Taste of the Wild lists all of their food ingredients on their labels so you know exactly what your pup is eating.
For those of you thinking of purchasing a pit bull puppy, the best you can get is The Blue Wilderness Puppy food. Their food is grain free and great for your pit puppy. You cannot cut corners on a pit bull puppy. So just bite the bullet and go all out of giving your pup the best possible start in life. This is a pivotal stage of your dog’s development and you should take responsibility at this point more than ever.
The Blue Wilderness Grain Free Puppy Food has everything your pit bull puppy is going to need. It provides DHA, a fatty acid that pups will get from their mother’s milk. It also has boned chicken and turkey and chicken meal for a high protein formula. You won’t find a blend which scores higher in clinical tests. This stuff is based on the diet of wild wolves and is certain to give your pit bull pup optimum satisfaction.
The Health of Your Blue Nose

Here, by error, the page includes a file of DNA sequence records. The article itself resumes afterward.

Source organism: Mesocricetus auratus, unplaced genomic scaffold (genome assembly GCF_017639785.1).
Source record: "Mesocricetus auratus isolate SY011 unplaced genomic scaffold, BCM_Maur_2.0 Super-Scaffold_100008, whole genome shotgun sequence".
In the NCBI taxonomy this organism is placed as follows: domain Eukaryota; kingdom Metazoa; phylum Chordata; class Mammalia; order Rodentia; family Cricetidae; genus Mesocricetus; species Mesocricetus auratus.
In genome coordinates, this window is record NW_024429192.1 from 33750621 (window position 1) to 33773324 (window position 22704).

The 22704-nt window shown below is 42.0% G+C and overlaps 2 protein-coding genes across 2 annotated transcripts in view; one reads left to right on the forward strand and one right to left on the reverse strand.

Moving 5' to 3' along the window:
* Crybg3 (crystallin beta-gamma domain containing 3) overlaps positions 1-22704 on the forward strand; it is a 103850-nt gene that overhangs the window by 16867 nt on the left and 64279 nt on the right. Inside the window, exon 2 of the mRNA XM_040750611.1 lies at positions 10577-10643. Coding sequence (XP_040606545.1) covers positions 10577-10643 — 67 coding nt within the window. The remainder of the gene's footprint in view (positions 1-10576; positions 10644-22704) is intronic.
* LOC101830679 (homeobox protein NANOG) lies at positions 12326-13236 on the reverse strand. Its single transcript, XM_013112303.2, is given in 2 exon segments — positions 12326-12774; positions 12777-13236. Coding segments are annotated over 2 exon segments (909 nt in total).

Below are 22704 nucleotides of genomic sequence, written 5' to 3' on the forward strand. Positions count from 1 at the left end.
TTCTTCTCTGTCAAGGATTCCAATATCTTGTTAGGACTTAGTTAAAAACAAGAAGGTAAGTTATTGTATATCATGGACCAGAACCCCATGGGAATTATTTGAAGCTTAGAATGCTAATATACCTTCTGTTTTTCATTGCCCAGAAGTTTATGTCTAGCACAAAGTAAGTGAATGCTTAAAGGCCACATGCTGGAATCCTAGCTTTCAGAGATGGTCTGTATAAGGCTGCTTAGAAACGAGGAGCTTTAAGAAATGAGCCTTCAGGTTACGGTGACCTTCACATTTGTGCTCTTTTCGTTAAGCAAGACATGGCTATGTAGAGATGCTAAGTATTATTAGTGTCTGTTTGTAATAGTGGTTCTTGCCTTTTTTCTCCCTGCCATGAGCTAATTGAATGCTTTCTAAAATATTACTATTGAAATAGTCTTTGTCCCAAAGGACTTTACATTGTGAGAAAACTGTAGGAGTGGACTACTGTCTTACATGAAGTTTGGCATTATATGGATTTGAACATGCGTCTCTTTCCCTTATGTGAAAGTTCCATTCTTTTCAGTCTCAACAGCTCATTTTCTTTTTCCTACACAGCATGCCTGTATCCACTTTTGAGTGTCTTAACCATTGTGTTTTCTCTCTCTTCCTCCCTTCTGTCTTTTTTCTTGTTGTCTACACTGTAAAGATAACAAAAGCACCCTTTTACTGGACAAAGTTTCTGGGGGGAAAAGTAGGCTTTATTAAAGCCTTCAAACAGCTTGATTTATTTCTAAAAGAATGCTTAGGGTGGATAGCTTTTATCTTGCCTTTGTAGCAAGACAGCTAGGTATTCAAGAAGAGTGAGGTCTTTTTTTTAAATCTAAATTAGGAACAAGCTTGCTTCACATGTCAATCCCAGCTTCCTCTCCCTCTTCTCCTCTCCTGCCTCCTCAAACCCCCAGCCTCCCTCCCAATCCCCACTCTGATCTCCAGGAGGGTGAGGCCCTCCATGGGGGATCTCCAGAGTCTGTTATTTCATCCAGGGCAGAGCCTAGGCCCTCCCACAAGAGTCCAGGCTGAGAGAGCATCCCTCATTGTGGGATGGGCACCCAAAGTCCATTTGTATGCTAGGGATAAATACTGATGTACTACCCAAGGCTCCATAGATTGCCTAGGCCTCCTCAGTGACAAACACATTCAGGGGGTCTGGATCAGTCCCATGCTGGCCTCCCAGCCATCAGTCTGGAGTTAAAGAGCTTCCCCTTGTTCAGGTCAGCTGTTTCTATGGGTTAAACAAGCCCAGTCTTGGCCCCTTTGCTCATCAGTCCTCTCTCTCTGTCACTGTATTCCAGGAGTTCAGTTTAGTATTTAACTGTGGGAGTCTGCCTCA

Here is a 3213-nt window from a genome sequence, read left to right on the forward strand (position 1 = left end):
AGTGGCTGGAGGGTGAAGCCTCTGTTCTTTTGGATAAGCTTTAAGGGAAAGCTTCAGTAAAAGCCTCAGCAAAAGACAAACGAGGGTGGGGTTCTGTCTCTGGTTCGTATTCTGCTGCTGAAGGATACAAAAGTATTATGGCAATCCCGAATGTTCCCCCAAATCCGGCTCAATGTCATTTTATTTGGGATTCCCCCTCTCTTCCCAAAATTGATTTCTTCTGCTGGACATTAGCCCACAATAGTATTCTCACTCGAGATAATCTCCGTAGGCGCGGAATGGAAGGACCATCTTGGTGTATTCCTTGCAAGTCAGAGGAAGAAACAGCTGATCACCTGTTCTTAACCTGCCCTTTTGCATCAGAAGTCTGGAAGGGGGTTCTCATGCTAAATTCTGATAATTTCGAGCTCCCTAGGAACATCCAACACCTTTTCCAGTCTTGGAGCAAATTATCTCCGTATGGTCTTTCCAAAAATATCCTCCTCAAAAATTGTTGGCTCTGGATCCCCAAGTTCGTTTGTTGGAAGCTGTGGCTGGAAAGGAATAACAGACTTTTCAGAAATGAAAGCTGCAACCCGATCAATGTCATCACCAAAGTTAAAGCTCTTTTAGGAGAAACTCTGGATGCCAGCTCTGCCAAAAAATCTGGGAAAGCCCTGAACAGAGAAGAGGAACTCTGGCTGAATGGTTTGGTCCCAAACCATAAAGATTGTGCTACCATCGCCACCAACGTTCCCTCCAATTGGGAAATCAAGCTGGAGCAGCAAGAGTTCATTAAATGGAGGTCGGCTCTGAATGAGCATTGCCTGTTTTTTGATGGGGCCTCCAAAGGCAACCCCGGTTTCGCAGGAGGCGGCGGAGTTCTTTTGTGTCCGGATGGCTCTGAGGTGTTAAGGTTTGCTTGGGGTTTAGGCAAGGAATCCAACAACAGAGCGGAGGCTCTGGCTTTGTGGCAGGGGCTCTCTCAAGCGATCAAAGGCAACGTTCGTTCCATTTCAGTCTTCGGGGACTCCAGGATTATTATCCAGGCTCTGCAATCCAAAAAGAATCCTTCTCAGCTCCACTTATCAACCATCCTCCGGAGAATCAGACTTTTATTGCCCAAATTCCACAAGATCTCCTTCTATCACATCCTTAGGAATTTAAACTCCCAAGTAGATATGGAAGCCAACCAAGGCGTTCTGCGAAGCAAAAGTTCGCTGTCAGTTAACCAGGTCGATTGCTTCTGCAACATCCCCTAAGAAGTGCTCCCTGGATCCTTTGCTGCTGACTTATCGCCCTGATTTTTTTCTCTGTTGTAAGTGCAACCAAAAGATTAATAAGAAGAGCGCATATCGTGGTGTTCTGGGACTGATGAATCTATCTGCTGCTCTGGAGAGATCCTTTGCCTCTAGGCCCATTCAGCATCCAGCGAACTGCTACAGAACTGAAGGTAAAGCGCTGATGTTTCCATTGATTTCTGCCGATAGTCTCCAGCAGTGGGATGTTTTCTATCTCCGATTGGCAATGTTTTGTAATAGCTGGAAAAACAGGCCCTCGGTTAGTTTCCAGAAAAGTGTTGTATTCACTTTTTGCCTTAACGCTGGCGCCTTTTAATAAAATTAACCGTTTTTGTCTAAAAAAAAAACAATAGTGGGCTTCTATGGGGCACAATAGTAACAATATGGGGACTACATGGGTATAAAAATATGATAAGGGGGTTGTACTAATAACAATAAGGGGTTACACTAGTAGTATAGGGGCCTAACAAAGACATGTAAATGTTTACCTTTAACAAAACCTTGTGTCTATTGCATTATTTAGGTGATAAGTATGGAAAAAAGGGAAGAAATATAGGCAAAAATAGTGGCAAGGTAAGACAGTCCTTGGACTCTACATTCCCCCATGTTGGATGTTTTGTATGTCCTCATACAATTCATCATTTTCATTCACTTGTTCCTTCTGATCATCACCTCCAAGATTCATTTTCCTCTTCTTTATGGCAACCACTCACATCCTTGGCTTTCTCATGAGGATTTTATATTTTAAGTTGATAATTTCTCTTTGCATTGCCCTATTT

Size and weight
Health standards of pit bulls in general apply to Blue Noses as well. Their average height or weight is not very important, but rather their proportion of weight to height is what you should take note of. A pit bull of 14 to 24 inches high should weight between 22 and 78 pounds. There are some extra health considerations you might want to take note of.
Mange, alopecia, cataracts, heart problems and neurological disorders are more likely to arise in Blue Noses. This is primarily down to breeders inbreeding their pit bulls in order to increase their chance of providing a Blue Nose. However, don’t be discouraged: a healthy lifestyle and tentative maintenance significantly reduce the risk of your pit bull encountering some or any of these problems.